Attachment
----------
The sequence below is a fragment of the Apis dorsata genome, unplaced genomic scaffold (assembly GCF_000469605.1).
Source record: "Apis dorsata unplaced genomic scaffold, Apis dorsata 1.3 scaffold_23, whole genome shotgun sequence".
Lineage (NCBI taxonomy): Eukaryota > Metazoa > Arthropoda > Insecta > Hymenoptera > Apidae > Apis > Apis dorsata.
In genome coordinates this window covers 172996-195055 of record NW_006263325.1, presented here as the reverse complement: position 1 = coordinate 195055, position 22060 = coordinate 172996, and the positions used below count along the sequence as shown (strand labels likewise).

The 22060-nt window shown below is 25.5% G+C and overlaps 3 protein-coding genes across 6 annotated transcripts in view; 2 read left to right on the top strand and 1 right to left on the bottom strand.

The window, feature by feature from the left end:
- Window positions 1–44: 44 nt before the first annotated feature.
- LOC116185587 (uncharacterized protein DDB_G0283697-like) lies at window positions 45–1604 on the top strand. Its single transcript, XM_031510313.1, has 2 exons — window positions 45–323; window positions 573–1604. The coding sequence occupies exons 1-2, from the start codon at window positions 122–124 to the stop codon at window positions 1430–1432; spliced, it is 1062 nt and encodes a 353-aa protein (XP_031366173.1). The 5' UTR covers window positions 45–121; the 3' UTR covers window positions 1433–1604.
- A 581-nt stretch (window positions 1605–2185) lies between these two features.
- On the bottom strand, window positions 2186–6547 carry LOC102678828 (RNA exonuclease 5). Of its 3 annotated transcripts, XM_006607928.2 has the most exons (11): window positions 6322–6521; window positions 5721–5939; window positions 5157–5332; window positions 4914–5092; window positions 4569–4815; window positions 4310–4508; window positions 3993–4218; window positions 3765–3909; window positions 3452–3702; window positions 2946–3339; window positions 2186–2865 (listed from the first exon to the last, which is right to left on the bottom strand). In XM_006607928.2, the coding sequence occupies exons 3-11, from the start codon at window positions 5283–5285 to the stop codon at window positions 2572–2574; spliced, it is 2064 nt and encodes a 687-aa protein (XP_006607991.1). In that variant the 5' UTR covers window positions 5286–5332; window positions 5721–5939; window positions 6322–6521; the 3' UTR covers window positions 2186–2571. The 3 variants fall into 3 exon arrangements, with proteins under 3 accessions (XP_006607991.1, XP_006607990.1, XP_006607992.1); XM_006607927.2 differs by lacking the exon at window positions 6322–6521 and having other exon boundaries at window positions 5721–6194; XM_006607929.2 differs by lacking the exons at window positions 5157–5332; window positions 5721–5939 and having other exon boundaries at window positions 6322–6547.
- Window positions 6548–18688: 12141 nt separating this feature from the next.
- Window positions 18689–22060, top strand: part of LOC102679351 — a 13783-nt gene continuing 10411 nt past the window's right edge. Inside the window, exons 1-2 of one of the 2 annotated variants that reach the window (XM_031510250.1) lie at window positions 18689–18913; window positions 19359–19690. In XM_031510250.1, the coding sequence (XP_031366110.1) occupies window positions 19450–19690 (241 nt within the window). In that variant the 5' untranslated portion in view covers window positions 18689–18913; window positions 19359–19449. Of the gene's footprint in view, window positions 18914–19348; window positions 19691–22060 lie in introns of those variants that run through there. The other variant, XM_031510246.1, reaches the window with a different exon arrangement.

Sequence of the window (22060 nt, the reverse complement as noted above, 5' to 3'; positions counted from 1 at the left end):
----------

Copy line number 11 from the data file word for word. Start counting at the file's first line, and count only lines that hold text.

- Window positions 6548–18688: 12141 nt separating this feature from the next.